Educational interventions in the antenatal period were the focus of four systematic reviews [ 41 - 44 ] that considered education about pelvic floor muscle training (PFMT) and promotion of smoking cessation in pregnancy Lumley et al. [ 41 ] reviewed the effect of interventions for promoting smoking cessation and included 72 studies of which 56 were RCT’s. Interventions to encourage cessation of smoking had a significant effect on the number of women smoking; 6 out of every 100 stopped, and a reduction in the number of cigarettes smoked by women was also evident. There was a significant reduction of smoking in late pregnancy (RR 0.94; 95% CI 0.93-0.96), reduction in LBW (RR 0.83; 95% CI 0.73 -0.95), preterm birth (RR 0.86; 95% CI 0.74-0.98) and an increase in mean birth weight (53.91g; 95% CI 10.44g - 95.38g). Naughton et al. , [ 42 ] reviewed the use of self help interventions for smoking and reported greater likelihood of quitting compared to usual care (13.2% v 4.9%; OR 1.83; 95% CI 1.23-2.73). The cost effectiveness of this method was also emphasised, however, further research is necessary to determine the intensity level of the intervention to maximise effectiveness. Hay-Smith et al. [ 43 ] and Lemos et al. [ 44 ] reviewed pelvic floor muscle training and concluded that for primigravida women PFMT was effective. Hay-Smith et al. [ 43 ] reported that women without prior incontinence were less likely to report incontinence in late pregnancy (RR 0.44; 95% CI 0.30-0.65) and up to 6 months postpartum (RR 0.71; 95% CI 0.52-0.97) similar to Lemos et al. [ 44 ] who reported significantly reduced development of urinary incontinence from 6 weeks to 3 months after delivery (OR 0.45; 95% CI 0.3-0.66; 4x RCT; n=675). Pregnant women with persistent incontinence 3 months after delivery and received PMFT were less likely to report urinary incontinence at 12 months post delivery (RR 0.79; 95% CI 0.70-0.90) and less likely to report faecal incontinence at 12 months (RR 0.52; 95%CI 0.31-0.87) [ 43 ].

Mental health

One review by Dennis & Creedy [ 45 ] considered interventions to prevent postnatal depression and all but one involved an intervention from a health professional. The authors reported that preliminary evidence suggests that intensive postnatal nursing home visits with at risk mothers assisted prevention of postpartum depression (RR 0.67; 95%CI 0.51-0.89).

Eligible systematic reviews relevant to the intranatal period yielded the smallest number in comparison to either the antenatal or postnatal periods. Five reviews [ 46 - 50 ] were included in this section and considered either clinical care during labour/delivery or the birthing environment.

Clinical care

Cluett & Burns [ 46 ] reviewed immersion in water for labour or birth (n=11) and reported from a meta analysis of 6 RCT’s. There was evidence to indicate that immersion in water for the first stage of labour significantly reduced the rate of epidural, spinal, paracervical analgesia and anaesthetic analgesia (478/1254 versus 529/1245; OR 0.82; 95% CI 0.70-0.98; p 0.025). However further research is required on other outcomes where there was no difference identified including assisted vaginal deliveries, C/S, perineal trauma, maternal infection, Apgar score < 7 at 5 mins, neonatal unit admissions or neonatal infection rates. Rabe et al. [ 47 ] reviewed delayed umbilical cord clamping and indicated from a meta analysis that there are benefits for both term and preterm infants. A delay of 30–120 seconds of cord clamping reduced the need for transfusions (RR 2.01; 95% CI 1.24-3.27, p=0.0049) and intraventricular haemorrhage (RR 1.74; 95% CI 1.08-2.81, p=0.022) in infants born <37 weeks [ 47 ]. Although the short term benefits are clear, further longitudinal work is needed to clarify the long term benefits.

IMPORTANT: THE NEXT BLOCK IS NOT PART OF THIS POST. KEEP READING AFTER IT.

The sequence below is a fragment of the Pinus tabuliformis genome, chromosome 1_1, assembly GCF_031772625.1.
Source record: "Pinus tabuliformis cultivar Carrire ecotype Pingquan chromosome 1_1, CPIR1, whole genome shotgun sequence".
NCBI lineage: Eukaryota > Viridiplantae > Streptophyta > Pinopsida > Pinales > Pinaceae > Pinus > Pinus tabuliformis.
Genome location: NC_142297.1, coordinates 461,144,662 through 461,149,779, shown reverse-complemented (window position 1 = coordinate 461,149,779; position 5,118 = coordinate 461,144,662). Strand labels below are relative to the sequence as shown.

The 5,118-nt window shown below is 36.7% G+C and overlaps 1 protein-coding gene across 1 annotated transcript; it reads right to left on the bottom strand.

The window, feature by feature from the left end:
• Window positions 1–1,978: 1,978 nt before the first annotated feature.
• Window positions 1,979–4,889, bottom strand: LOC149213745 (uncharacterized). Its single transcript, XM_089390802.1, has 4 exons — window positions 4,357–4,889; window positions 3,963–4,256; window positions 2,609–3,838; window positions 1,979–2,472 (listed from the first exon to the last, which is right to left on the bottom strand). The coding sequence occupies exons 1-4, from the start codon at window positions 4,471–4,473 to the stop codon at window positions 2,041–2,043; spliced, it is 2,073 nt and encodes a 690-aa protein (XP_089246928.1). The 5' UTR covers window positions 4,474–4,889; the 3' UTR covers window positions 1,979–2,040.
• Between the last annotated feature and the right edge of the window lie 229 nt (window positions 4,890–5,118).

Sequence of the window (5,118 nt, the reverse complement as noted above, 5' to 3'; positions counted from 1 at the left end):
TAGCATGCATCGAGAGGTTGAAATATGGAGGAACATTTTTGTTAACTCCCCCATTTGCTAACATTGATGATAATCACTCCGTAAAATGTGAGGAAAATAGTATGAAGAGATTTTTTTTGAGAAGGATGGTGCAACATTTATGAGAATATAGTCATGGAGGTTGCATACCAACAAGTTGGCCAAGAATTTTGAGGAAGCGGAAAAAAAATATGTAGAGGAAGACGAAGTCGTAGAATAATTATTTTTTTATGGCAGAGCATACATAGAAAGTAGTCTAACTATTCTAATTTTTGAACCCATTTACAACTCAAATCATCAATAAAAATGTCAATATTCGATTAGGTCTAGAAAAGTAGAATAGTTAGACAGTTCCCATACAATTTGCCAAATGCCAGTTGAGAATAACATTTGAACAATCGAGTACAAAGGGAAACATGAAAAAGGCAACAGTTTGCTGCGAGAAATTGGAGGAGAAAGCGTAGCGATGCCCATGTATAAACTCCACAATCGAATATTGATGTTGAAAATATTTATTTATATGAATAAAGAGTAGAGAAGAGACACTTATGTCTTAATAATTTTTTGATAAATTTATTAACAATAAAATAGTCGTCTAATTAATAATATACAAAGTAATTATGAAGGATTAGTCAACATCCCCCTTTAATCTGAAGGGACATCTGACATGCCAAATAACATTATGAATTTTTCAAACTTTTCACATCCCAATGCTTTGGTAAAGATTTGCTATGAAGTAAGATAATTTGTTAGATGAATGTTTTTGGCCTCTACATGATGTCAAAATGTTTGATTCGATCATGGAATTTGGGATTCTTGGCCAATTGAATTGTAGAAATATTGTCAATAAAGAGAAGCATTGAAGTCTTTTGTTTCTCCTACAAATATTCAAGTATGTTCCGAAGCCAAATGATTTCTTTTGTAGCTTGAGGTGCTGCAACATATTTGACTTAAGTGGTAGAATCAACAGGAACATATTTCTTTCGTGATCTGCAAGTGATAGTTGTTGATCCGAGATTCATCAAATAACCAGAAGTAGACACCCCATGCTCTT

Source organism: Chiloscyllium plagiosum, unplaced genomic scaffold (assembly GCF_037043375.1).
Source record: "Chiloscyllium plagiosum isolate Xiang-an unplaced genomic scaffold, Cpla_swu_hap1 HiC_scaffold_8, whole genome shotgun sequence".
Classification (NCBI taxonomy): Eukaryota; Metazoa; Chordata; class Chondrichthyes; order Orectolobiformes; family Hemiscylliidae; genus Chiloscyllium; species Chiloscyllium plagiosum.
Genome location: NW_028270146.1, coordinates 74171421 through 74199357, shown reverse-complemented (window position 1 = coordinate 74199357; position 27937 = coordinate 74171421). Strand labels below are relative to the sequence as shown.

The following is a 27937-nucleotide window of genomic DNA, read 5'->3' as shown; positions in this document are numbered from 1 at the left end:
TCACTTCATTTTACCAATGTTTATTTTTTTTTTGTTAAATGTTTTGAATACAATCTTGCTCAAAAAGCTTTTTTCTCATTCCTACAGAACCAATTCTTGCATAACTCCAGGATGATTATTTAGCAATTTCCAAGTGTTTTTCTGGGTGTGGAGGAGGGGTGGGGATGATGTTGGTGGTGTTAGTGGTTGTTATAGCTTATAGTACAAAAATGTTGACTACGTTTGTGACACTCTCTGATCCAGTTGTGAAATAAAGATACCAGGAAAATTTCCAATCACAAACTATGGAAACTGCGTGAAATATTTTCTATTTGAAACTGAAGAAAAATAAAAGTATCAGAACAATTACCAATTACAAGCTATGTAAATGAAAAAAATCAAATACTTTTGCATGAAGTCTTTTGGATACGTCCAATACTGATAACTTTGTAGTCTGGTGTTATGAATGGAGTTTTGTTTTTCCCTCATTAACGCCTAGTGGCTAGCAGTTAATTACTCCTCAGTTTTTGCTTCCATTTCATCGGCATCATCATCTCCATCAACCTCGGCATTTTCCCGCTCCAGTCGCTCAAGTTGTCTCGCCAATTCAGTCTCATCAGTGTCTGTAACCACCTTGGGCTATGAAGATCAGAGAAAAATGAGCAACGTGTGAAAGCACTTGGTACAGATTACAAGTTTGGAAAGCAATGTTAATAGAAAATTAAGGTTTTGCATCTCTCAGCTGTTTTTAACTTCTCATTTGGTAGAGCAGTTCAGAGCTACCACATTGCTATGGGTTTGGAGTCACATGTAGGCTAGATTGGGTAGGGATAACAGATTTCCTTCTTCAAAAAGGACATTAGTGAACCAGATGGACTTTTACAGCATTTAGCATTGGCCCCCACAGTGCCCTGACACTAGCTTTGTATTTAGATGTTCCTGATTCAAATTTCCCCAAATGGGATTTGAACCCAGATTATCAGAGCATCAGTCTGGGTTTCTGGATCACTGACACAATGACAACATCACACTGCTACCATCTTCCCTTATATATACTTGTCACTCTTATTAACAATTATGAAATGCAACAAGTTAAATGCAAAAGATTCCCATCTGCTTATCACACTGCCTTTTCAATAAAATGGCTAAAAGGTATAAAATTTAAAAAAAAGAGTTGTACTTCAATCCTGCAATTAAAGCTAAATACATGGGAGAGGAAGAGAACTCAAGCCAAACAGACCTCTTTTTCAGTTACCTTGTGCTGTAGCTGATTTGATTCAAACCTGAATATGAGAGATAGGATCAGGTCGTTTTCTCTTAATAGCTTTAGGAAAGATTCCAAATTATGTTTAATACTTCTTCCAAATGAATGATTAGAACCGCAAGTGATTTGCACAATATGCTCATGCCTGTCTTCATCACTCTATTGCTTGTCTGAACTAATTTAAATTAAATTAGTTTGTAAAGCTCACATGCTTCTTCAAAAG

Environment

The birth setting was the subject of four reviews although all were on different aspects. Hodnett et al. [ 48 ] reviewed the evidence regarding alternative versus conventional institutional settings for birth, which did not include any trials conducted in free standing birth centres. The review reported that for women allocated to the intervention (alternative setting) there was a significant increased likelihood of no analgesia/anaesthesia (RR 1.17; 95% CI 1.01-1.35), spontaneous vaginal delivery (RR 1.04; 95% CI 1.02-1.06), very positive views of care (RR 1.96; 95% CI 1.78-2.15), breastfeeding rates at 6–8 weeks (RR 1.04; 95% CI 1.02-1.06) and decreased episiotomy rate (RR 0.83; 95% CI 0.77-0.90). There was no effect on serious perinatal or maternal morbidity or mortality. Continuous support during childbirth was reviewed by Hodnett et al. [ 49 ]. The intervention involved one to one support during labour and found increased likelihood of shorter labour (WMD −0.43 hours; 95% CI −0.83 to −0.04), spontaneous vaginal delivery (RR 1.07; 95% CI 1.04 to 1.12) and were less likely to have intrapartum analgesia (RR 0.89; 95% CI 0.82- 0.96) or report dissatisfaction with childbirth experience (RR 0.73; 95% CI 0.65- 0.83). The authors only reported on outcomes where at least four trials were included in the meta analysis and highlighted that, generally, continuous intrapartum support was associated with greater benefits when it was not a member of hospital staff, when it began in early labour and in settings where epidural was not routinely available. Hodnett et al. [ 49 ] concluded that continuous support should be the norm rather than the exception for all women and further research is required as to the effectiveness of doula or lay support.